Today at New York’s hallowed Grand Central Station, the MTA announced the winners of its second annual App Quest competition. The challenge, which was a joint event with AT&T, and Polytechnic Institute of New York University (NYU-Poly), received 49 submissions from app makers all over the world, each hawking unique ways to integrate the open data provided by New York’s transit system into a cohesive app experience.
Out of the 49 contestants, five apps were chosen to receive funding. The grand prize went to the app Citymapper, a London-based app that uses real-time data to better execute trip planning. The app won a grand prize of $20,000, along with $2,000 for being dubbed the MTA’s “Wish List App.”
Citymapper is not a app-newcomer by any means. It has been available in London for over a year now, and focuses on utilizing cities’ open public transit data into clear information. CEO and Founder Azmat Yusuf said that the entire point of the Citymapper project is to “design a very usable app.”
There were a slew of very innovative apps featured, including one that matched New York public transit riders with bus routes and time arrivals, another that assisted visually-impaired riders, and even an app that matched people with their favorite subway musicians.
Citymapper was deemed the victor, however, because of the ways it integrated real-time data and its ability to track multiple forms of New York’s transit. This includes subways, busses, and even the newly-introduced Citibikes. Yusuf told me that the MTA’s commuter rails will be integrated in the coming weeks.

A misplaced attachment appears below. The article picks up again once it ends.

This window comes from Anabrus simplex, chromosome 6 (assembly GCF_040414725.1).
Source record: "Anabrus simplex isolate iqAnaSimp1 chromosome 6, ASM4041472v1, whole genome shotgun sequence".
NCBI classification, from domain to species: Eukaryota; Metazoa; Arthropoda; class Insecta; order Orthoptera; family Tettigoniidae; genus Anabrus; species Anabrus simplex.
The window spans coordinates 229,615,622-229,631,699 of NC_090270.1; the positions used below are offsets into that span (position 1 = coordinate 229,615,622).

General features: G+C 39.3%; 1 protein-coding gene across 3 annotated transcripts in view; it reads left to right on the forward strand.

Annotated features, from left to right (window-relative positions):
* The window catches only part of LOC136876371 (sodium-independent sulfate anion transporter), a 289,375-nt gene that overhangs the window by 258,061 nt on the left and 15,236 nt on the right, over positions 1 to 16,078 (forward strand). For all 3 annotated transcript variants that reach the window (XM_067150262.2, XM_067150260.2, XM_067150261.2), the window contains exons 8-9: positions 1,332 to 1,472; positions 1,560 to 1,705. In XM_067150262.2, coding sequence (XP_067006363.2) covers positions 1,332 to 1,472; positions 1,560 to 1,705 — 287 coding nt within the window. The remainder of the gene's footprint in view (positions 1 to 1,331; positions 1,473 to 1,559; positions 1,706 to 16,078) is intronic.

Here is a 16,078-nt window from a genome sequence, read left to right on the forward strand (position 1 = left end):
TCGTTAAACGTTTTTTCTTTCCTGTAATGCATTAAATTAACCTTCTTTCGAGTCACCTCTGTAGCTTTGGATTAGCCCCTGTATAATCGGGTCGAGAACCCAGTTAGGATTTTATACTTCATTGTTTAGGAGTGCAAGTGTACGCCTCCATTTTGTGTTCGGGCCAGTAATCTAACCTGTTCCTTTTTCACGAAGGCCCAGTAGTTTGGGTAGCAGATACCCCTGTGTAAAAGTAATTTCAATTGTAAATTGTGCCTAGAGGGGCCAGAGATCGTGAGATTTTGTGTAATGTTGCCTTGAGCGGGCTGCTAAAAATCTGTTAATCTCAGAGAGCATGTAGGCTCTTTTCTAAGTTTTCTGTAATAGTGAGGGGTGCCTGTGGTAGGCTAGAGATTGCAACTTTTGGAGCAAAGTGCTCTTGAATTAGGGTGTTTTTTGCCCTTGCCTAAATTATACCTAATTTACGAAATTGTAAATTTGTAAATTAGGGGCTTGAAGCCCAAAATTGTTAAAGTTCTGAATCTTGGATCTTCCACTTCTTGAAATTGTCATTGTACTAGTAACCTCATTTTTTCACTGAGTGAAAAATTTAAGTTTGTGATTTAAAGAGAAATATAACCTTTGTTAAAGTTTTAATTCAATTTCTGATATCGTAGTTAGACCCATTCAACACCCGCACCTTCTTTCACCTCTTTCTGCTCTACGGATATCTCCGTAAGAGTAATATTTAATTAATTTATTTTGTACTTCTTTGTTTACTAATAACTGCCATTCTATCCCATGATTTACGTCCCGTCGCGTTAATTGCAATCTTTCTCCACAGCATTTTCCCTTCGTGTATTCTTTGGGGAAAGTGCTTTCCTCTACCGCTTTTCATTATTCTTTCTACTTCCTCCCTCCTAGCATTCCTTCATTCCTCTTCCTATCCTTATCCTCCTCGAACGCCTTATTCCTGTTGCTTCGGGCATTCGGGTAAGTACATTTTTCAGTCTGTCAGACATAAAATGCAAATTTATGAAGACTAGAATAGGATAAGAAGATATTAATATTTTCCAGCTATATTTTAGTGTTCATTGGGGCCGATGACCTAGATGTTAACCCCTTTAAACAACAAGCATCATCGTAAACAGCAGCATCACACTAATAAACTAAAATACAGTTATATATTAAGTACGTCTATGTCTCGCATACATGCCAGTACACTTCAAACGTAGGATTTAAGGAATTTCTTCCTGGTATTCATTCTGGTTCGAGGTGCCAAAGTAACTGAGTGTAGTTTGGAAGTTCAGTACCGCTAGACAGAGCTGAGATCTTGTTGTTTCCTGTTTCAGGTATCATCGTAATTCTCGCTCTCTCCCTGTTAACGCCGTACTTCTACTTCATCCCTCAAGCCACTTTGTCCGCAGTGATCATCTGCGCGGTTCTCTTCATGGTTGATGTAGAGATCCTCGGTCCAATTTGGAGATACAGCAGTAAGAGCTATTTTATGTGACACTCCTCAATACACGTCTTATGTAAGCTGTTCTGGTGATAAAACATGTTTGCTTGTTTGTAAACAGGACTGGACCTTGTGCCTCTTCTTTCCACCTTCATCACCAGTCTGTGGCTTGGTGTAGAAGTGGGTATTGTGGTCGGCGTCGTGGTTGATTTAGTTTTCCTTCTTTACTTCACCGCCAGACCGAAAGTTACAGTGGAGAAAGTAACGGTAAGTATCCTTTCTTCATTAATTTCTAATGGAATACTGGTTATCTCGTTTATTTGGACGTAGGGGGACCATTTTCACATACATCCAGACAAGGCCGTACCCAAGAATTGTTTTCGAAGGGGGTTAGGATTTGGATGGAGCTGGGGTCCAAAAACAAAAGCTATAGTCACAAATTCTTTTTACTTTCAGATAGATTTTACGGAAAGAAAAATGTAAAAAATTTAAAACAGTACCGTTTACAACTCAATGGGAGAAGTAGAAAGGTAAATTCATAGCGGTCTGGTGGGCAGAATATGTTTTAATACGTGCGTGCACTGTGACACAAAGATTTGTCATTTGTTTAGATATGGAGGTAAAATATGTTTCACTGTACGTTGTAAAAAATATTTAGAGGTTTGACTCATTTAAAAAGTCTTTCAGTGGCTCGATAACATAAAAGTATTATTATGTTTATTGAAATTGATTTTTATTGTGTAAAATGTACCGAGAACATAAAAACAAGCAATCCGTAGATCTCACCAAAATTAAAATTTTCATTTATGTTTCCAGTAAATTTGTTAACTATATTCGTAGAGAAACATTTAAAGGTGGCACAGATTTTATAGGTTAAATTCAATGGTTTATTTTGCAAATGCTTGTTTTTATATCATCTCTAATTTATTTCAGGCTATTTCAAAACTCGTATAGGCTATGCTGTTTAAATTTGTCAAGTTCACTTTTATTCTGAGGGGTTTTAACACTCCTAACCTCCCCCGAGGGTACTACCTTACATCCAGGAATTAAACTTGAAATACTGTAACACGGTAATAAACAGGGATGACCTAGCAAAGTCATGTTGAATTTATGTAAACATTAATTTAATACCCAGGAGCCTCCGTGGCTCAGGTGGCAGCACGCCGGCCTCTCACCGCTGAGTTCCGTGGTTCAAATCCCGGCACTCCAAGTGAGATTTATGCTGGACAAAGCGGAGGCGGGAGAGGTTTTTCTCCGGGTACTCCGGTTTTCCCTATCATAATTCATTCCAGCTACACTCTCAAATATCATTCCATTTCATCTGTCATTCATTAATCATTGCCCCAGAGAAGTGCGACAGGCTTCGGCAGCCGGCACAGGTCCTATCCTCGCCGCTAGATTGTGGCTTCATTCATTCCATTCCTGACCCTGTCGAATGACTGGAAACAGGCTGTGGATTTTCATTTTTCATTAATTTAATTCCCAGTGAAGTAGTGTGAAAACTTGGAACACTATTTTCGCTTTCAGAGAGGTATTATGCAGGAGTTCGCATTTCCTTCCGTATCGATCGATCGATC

The real question following all this is: When will New York finally get a truly comprehensive transit app? New York has been working on this for years, and is striving to get more data available to these app makers.
The MTA’s chairman and CEO Thomas Prendergast spoke to this during the unveiling, highlighting the need to provide innovative complements to New York’s 8.5 million commuters. At the same time, he referenced the many pitfalls of working with a public transportation system that was first built in the nineteenth century.
Compare this to a city like Portland, Oregon, which has just launched a fully-integrated, multi-modal public transportation app that allows users to buy tickets using their mobile phones. New York seems a long way off from this possibility, given some subway lines aren’t providing real-time data just yet.
The MTA’s Ernest Tollerson explained that bigger and older systems are much more difficult to update to the vastly changing times. “It’s easier to mash up new technologies to younger systems,” he told me. And, of course, New York isn’t a “new system” by any stretch of the phrase.
But it definitely is a step in the right direction for New York. Once Citymapper fully integrates New York’s myriad transit modes, it will be very useful to have a honest-to-goodness real-time New York transit app.
And maybe one day it’ll be able to purchase tickets as well. While that is in the far-off future, it obviously isn’t completely off the table for apps like Citymapper; there are always new features on the horizon.
As Yusuf told me, “we don’t consider these apps to ever be done.”
[Feature image via Citymapper on Facebook]